According to the authors, the Swedish corporate lender SEB cut its forecast for economic growth in the United States last Tuesday to 2.6% from 3.5% for this year, but cut its forecast for the eurozone almost in half to 2.1. % out of 4%.
The French company Carrefour, one of the country's largest supermarket chains with branches all over the world, said it relies on suppliers to limit or delay price increases for as long as possible.
"We are doing everything we can to protect the purchasing power of our customers," she explained.
The authors reveal that European consumers, like their American counterparts, had amassed some savings during the Corona epidemic, but given the rapid rise in prices and stagnant wages in Europe, this purchasing power has eroded rapidly.
“Since the eurozone is mainly importing oil and gas, this would constitute a significant adverse shock to terms of trade, reducing the region's gross real income,” said Philip Lane, chief economist at the European Central Bank, in a speech last week.
The Bank of England is grappling with the same dilemma, as it has resorted to raising rates to combat inflation, which will further deflate an economy already slowed by higher energy prices.
A few days ago, policy makers announced the fourth consecutive rise in the key interest rate, warning that the British economy would be on the cusp of recession next year.
These bleak forecasts - according to the authors - are largely due to energy prices, which rose by 54% last April, at a time when Bank of England Governor Andrew Bailey said, "I am aware of the difficulties this may cause for many people in the United Kingdom, especially low income people.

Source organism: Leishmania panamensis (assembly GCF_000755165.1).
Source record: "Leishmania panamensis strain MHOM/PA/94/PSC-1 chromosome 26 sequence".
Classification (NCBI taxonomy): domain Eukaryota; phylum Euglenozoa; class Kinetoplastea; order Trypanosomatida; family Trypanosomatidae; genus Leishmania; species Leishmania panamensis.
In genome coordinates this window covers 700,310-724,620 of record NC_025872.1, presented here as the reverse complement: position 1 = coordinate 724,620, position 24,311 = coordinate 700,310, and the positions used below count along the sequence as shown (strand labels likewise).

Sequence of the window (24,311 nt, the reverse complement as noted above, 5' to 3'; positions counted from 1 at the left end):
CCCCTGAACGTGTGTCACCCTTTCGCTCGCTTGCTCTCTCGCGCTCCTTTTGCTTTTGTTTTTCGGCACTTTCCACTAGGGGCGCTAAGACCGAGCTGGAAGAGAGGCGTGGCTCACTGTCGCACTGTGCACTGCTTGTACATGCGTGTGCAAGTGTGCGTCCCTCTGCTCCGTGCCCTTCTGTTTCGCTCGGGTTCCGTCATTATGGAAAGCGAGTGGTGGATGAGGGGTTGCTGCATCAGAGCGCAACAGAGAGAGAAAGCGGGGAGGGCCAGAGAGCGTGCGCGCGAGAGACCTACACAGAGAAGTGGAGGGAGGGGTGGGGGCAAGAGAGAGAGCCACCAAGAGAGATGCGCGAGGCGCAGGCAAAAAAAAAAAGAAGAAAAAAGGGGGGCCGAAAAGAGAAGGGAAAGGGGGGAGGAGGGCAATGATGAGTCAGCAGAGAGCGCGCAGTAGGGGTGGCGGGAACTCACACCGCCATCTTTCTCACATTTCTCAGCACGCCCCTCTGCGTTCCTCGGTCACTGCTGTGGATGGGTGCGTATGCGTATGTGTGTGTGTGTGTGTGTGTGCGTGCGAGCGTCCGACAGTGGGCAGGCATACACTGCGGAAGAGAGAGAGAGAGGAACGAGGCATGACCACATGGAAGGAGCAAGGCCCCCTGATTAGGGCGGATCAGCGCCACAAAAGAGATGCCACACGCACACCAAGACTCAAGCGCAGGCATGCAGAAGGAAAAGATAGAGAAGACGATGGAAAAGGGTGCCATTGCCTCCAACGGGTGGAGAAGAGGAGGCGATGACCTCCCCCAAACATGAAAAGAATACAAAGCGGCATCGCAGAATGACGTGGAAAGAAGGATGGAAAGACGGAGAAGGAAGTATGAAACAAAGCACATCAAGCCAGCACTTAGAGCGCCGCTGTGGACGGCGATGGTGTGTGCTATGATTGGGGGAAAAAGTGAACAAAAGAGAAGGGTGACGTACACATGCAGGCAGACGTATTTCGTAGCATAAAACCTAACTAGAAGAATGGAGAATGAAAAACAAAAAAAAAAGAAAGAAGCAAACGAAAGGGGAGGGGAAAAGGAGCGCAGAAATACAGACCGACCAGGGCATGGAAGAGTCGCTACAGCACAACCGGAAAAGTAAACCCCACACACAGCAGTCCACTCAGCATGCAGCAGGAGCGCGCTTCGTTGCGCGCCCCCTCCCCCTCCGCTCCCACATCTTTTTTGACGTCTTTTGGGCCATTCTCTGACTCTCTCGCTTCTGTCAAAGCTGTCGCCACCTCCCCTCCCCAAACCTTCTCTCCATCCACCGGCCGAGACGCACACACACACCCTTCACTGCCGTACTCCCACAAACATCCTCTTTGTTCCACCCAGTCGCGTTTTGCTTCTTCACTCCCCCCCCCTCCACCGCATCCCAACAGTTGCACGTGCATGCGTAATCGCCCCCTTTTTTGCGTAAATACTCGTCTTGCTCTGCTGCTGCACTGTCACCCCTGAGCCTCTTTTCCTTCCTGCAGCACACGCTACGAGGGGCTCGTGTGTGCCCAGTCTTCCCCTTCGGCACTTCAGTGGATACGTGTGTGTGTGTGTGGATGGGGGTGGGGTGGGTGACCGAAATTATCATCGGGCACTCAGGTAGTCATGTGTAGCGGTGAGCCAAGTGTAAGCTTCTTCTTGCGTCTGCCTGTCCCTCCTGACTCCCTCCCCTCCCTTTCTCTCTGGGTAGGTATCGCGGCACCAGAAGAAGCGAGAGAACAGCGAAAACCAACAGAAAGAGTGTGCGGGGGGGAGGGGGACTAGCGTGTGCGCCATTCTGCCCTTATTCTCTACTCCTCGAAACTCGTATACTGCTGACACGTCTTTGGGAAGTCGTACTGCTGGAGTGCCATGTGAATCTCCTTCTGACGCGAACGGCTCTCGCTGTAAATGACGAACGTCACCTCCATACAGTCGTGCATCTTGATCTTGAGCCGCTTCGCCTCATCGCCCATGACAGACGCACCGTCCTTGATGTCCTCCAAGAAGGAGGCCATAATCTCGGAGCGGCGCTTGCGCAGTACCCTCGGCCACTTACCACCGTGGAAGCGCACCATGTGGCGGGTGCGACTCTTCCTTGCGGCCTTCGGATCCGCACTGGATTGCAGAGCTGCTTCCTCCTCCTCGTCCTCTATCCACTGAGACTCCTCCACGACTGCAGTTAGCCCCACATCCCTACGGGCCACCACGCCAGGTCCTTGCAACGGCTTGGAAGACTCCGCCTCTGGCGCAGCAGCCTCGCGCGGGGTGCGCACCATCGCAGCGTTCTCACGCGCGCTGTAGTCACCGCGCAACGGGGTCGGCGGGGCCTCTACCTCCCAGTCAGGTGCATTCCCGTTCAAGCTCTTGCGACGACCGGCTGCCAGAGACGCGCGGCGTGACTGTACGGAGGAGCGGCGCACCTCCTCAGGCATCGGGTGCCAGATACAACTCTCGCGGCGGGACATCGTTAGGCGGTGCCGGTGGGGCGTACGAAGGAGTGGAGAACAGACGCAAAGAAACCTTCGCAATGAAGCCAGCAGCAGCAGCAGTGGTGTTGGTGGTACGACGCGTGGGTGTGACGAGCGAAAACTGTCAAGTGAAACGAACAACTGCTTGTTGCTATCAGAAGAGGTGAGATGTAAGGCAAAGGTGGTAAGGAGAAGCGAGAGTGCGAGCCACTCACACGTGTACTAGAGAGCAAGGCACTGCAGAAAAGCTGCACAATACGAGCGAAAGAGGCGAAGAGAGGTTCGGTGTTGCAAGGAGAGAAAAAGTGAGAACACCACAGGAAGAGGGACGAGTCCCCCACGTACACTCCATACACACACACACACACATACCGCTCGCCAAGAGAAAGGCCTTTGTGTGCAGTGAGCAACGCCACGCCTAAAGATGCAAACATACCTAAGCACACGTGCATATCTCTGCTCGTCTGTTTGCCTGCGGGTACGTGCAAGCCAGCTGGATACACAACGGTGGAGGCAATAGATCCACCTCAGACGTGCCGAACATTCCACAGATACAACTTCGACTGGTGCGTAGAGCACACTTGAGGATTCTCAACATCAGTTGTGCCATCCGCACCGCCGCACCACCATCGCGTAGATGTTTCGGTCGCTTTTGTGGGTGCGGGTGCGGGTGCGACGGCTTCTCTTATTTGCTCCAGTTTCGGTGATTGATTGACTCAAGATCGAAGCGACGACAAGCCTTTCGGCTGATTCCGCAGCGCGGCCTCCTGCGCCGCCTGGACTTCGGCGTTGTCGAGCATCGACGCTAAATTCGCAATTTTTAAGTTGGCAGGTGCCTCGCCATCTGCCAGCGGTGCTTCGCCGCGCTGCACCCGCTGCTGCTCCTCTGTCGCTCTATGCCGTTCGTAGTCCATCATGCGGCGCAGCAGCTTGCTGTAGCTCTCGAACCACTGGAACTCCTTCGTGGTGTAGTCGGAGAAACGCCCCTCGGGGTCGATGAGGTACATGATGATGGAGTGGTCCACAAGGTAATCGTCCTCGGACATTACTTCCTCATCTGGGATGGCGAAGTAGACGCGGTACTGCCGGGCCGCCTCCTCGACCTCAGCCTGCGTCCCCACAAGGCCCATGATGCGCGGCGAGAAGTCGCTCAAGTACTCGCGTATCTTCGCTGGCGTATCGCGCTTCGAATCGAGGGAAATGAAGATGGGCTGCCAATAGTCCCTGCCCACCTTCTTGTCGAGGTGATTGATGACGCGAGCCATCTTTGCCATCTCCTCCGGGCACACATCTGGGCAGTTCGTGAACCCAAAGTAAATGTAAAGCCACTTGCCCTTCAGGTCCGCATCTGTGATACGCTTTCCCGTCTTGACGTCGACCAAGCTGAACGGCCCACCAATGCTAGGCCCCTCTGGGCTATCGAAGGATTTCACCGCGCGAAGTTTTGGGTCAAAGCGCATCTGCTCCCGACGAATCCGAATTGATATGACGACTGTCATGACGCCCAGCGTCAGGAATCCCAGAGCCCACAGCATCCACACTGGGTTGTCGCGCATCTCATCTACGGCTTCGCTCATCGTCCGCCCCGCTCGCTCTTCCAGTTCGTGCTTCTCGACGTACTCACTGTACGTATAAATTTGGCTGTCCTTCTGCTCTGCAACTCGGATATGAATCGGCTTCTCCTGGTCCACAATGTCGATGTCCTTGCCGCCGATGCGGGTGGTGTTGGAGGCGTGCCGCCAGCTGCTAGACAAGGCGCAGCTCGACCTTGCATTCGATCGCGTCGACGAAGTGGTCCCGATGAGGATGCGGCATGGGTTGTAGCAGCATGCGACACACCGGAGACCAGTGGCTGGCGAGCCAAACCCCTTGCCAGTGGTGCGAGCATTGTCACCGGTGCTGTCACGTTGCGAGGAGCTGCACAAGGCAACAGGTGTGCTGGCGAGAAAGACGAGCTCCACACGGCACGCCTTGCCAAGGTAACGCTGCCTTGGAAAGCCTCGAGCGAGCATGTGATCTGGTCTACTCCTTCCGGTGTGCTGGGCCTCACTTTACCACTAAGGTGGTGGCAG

The authors point out that the first signs of this slowdown were already beginning to appear.
Unlike the US and other large economies, the UK publishes GDP figures for each month.
Significant damage expected
The authors say that cutting off the supply of Russian oil and natural gas by European countries before mobilizing new suppliers would further damage production capacity in the region. To be absolutely certain what will happen if there are indeed gas cuts, and we try to be as flexible as possible."
The authors stress that the suffering of high energy prices is not limited to European consumers alone, but also applies to their employers, especially energy-intensive manufacturers;
At a time when workers are demanding higher wages to offset inflation, and large customers are resisting higher prices.
While a sharp economic slowdown appears inevitable in Europe, some economists believe the continent can avoid a recession, as Europeans still have some pandemic savings to spend.
Another positive aspect is that the epidemic will be less of a threat to Europe this summer than it has been in the past two years, which heralds a potential boost for southern European countries.Keywords: